Thanks for answering! I'm sure it's just my lack of elementary statistics, but I still don't understand re #2. I get that the weights aren't important, but the curve shape seems to invalidate the notion of a p-value, because each font had more "strongly X"s than "weakly X"s. When your sample results are clustered at the extremes, what do you do to apply these statistical techniques?

Here is something I tried: arbitrarily choose a font as the "control," in my case Georgia. Then to measure each other font, say Baskerville, randomly pair a Georgia data point with a Baskerville data point, and measure how much Baskerville improved agreement. (Comparing different shuffles, each font's mean improvement is pretty stable.) That gives what looks like a normal curve, at or least it is big in the middle and small on the edges. So now I can find a p-value, and my null hypothesis is that changing the font has no effect. I ran a t-test with R, and I got a p-value of 0.2069. So much less impressive than the article claims. But I assume my approach is wildly invalid, so what is the right approach?


I thought re-analyzing Morris's data would be a fun "homework" assignment to give myself as I try to learn statistics. It looks like the simplest approach is nothing like what I proposed above, but a "two-sample t-test." I performed that analysis and wrote it up here, if anyone is interested:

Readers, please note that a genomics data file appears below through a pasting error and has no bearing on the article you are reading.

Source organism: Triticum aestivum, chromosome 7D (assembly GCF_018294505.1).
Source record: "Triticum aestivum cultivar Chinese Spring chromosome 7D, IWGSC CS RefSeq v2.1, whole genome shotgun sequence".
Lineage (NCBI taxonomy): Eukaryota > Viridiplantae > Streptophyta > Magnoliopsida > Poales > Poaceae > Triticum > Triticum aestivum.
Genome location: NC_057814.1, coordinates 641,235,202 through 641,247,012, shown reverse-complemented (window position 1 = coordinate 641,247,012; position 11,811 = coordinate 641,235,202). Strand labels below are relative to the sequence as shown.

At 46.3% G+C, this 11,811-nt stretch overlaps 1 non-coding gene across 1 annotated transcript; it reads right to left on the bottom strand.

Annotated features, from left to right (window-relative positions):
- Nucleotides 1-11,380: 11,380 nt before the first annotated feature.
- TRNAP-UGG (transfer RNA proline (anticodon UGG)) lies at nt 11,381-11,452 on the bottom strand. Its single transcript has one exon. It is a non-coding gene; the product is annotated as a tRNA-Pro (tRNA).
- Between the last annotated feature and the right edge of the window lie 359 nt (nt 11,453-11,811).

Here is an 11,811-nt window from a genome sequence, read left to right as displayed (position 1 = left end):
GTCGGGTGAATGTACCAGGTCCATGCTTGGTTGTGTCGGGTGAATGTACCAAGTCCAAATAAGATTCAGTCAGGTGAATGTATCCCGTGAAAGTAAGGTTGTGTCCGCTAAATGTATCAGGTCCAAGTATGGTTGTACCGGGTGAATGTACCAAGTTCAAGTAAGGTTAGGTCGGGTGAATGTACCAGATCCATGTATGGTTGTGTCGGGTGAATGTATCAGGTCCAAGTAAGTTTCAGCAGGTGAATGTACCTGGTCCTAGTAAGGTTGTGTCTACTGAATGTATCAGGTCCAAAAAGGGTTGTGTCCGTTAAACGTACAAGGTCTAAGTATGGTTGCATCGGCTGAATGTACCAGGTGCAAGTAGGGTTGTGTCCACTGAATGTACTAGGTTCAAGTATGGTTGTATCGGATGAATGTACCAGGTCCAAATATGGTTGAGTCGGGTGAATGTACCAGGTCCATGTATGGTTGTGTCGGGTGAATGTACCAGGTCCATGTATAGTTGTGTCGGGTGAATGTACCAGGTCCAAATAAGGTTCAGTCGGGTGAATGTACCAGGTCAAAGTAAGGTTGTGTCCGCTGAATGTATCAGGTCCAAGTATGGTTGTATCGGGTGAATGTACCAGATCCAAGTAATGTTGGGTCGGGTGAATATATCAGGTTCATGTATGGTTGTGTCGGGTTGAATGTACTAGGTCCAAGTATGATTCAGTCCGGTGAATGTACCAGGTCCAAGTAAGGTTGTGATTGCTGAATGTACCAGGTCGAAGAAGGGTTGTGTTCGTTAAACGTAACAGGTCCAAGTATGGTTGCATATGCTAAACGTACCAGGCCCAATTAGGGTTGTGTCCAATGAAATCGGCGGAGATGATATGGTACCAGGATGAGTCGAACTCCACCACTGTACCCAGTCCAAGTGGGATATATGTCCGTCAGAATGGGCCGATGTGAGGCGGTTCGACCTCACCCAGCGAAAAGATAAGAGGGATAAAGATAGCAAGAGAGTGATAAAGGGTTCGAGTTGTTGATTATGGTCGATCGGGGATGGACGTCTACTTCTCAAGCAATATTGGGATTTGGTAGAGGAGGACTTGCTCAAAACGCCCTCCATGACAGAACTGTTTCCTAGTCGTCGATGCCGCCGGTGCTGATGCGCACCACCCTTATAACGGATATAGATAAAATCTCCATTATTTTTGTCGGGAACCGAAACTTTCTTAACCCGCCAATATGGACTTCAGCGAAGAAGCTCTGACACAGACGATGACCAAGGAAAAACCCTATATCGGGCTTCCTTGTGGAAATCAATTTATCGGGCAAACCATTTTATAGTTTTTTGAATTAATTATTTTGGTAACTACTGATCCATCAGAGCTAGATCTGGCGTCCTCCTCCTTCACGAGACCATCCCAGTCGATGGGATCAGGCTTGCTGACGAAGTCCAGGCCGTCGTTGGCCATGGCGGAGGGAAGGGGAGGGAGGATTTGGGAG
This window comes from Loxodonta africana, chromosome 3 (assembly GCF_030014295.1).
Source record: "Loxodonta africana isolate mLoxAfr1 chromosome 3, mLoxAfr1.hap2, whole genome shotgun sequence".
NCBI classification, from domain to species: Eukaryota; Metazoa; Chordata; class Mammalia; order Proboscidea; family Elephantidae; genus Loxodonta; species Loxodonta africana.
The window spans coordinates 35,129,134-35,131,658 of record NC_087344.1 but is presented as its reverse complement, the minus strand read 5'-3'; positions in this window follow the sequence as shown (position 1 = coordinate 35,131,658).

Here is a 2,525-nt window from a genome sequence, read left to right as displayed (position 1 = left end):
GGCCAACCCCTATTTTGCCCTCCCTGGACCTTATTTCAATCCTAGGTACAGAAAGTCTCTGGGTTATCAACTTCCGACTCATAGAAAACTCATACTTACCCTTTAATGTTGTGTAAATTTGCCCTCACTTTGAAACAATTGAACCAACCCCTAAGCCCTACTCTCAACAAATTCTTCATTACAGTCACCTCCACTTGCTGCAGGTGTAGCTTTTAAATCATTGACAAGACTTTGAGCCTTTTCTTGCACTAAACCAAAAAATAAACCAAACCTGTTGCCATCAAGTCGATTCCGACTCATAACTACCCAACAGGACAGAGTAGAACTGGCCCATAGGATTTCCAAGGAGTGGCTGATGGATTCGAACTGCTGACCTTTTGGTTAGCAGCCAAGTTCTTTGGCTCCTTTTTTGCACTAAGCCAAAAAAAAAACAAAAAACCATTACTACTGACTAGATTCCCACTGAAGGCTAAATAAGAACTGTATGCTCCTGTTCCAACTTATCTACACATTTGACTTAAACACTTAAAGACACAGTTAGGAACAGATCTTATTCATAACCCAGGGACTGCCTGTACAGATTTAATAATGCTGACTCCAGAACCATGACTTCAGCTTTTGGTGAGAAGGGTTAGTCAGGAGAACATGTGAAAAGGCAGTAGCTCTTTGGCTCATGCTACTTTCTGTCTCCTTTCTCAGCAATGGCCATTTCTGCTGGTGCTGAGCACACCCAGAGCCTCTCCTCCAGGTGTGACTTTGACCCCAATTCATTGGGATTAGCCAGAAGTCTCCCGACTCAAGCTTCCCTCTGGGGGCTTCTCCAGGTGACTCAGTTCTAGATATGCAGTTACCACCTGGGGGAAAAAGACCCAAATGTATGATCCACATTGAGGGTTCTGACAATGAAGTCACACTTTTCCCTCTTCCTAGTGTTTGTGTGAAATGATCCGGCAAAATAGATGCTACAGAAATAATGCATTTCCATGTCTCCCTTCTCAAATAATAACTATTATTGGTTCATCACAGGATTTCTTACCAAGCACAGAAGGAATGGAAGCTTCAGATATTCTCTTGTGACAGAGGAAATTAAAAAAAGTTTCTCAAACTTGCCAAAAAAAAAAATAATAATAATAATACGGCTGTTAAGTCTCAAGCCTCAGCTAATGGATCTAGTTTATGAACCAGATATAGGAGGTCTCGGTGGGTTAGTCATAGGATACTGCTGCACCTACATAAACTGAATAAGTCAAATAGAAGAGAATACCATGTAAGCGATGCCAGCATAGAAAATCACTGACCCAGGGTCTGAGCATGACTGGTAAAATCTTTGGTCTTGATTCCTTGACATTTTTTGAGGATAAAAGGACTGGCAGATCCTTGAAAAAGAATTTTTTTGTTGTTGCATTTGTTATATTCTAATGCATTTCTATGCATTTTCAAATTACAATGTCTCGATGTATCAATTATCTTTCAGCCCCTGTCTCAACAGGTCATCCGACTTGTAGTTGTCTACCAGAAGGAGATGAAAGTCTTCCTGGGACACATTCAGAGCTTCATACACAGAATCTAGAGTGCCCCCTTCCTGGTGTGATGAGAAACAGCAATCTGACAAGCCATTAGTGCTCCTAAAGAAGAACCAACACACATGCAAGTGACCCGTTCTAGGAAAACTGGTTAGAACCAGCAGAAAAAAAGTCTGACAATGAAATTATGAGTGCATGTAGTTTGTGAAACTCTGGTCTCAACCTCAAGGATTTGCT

http://illuminatedcomputing.com/posts/2012/08/font-credibili...


About the percentage of agreement, you swapped the values. CM has 62,4% and Baskerville 62,6%. But I agree with the other criticisms.


Check again: 4680+2797 is 7477 and 4680/7477 is 62.591%, for CM, and 4703+2833 is 7536 and 4703/7536 is 62.407%, for Baskerville. The raw number of Baskerville agreements is higher than the raw number of CM, so its bar is higher, but that disparity is just what I'm complaining about (well, among other things).


This is how geeks get such a bad reputation. The bar charts do appear directly below stacked bar charts, though I agree the weighted charts without axis markings are content-free. The rest is a pedantic quibble by someone who happens to understand statistical jargon. This is a newspaper article not a paper in a peer-reviewed journal.


Interesting read.